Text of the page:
Tuesday, November 3, 2015

Rage against the Elite

In Alexandria, Virginia, a man described as an "eccentric history buff " has been convicted of three murders stretching back a decade. Charles Severance was a sort of archetypal lunatic, with wild hair, a long beard, and a perpetual angry glare. I was struck by the prosecutors' account of his killing rage:
Prosecutors have alleged that Severance was motivated to kill by a child-custody dispute that went against him and a general hatred for those he considered Alexandria’s elites. Their most convincing piece of evidence might be Severance’s writings, seized from his car and through various electronic means.

In one document, Severance wrote, “Knock. Talk. Enter. Kill. Exit. Murder” — an apparently perverted version of a biblical parable that prosecutors have argued seems to describe the crimes to a T. All of the victims were shot in brazen, daylight attacks at their homes, and prosecutors have said Severance might have simply gone to their well-to-do neighborhoods and picked them at random. . . .

In other documents Severance wrote: “The last scream of a victim echoes to eternity.” And “Murder on my mind, and my mind on murder.”
Twenty years ago I worked briefly with a man who had a similar rage against the rich, focused mainly on the upscale suburbanites who were moving into his formerly rural part of Loudoun County. I once saw him fly into a rage over the sight of a new car with classical music playing from the radio.

This sets me wondering why this sort of thing doesn't happen more often. Why don't more laid off workers go after their former bosses with guns blazing? Instead of protesting gentrification, why don't people defend their neighborhoods with vandalism and arson? Alexandria has been one of the major foci of gentrification in greater Washington, and there is now very little room left there for poor folks, so I would be willing to bet that Severance often found willing hearers for his rants. And yet he was the only one who reacted with deadly violence.

That such outbursts are so rare must be telling us something about our society. For all the rage that we hear around us -- at political rallies, in music, in movies --  most of us are committed to our society and its rules. By and large, we accept its terms and follow its laws. The people who act out violently are pretty much all crazy. This, I submit, might be the definition of a stable society -- that its legitimacy is accepted by the sane people, so that to defy it with violence is almost by definition a crazy act.

On the other hand it might be the definition of a very effectively repressed society; one doesn't hear much about violent rebellion in North Korea, either. But somehow I don't think that is really the situation here.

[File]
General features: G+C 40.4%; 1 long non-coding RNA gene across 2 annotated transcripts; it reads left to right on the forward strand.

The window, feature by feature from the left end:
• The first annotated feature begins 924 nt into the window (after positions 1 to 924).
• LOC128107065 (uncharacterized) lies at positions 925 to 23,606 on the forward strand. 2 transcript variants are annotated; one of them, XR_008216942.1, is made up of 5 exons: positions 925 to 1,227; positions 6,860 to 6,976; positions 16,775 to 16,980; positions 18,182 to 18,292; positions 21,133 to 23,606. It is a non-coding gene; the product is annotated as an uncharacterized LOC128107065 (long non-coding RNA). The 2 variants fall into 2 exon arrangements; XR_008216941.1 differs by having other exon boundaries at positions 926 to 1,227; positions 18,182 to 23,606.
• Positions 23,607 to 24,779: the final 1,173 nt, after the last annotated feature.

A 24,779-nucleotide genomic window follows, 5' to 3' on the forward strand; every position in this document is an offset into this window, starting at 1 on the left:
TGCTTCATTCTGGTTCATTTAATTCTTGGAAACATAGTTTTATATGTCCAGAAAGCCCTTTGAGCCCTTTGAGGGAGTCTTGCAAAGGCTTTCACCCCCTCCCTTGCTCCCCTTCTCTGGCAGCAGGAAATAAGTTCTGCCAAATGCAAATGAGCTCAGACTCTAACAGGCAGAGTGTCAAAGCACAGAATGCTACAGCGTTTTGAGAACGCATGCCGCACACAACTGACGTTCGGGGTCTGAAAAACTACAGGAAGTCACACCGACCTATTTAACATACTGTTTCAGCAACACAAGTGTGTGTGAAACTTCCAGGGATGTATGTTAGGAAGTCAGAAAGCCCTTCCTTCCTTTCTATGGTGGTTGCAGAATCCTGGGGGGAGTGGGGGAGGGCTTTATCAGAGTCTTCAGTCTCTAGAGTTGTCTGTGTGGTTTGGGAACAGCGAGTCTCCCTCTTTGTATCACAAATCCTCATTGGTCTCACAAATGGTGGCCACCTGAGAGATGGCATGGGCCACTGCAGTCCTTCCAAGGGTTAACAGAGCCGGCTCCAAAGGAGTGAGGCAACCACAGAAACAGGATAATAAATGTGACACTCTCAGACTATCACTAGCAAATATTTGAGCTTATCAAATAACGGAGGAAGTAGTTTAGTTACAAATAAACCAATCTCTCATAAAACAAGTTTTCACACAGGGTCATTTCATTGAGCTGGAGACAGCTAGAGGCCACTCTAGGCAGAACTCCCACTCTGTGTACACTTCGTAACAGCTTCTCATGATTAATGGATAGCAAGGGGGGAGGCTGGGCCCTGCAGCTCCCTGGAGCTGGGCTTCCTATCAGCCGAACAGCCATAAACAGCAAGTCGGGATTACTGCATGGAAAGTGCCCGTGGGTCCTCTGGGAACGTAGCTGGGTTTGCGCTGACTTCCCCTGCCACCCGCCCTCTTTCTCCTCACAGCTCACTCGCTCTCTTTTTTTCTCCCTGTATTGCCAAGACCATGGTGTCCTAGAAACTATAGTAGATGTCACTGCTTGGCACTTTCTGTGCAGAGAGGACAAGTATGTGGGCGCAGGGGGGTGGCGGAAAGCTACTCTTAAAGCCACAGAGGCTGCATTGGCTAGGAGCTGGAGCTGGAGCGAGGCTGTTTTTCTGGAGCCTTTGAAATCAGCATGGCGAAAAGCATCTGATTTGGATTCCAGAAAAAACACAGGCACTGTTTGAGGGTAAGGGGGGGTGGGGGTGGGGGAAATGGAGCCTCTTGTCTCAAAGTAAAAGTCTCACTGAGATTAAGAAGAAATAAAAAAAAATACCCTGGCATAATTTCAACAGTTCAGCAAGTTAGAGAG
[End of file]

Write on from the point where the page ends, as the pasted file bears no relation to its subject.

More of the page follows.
The real danger of far right paranoia in America has always been that it might break this compact and legitimize violent rebellion by sane, productive citizens. As we had with the Klan for so many years, and briefly with far left rebels back around 1970. The little revolt spurred by the defiance of rancher Cliven Bundy hinted at what might be possible. So far, though, I see little sign of this; for the most part people who say they think Obama is a tyrant still act like his government is legitimate. All the people I read about who think the IRS is a terrorist group and what-all seem crazy to me. When I start to read about outright defiance from people who strike me as sane, then I will start to worry.

1 comment:

G. Verloren said...

The people who compare Obama to Hitler and whatnot are simply being sensationalists - they know that the more overblown their howling is, the more press and attention they receive for their own platforms. They don't really believe what they're saying and neither does their audience. It's all just a perverse, dischordant song and dance.

But the problem is that this creates an atmosphere of constant negativity and hyperbole which sane people can recognize as rhetoric and (for the most part) don't truly take seriously, but which the mentally ill actually fully believe as true.

The trouble with our society is that although in general everything works, we don't do nearly enough to compensate for the areas where the system breaks down - in particular, preventing and dealing with mental sickness. Time and again, our worst killers and criminals have been shown to almost universally be mentally ill, and their deeds could have been prevented if only they could have been identified and treated beforehand.

But our mental health system is woefully inadequate, and our prevention systems are essentially non-existant. Being poor in America can be pretty miserable, and there's not a lot in play to prevent that misery turning into sickness. A lot of people don't have much in the way of either government assistance or even simple community to fall back on. They don't know their neighbors, they hate their job and their coworkers, and they can barely stand their dysfunctional family members. When misfortune strikes, they have nowhere to turn, nothing they can rely on, and no real option but to suffer through it the best they can on their own.

I have to wonder if perhaps we don't see more violent outbursts simply because people feel hopeless and powerless to change things. Sure, you could grab a gun and shoot your boss, but nothing would change. Even if you somehow got away clean, you'd just end up with a new boss.

Maybe the truth is that no single person can produce any impactful change on the system, and our extant culture is very effective at isolating discontented individuals and preventing them from grouping together to the extent that they become dangerous to the status quo. Maybe that's why voter turnout is so poor, and why our politics are more about like minded people entertaining and commiserating themselves than about producing meaningful changes.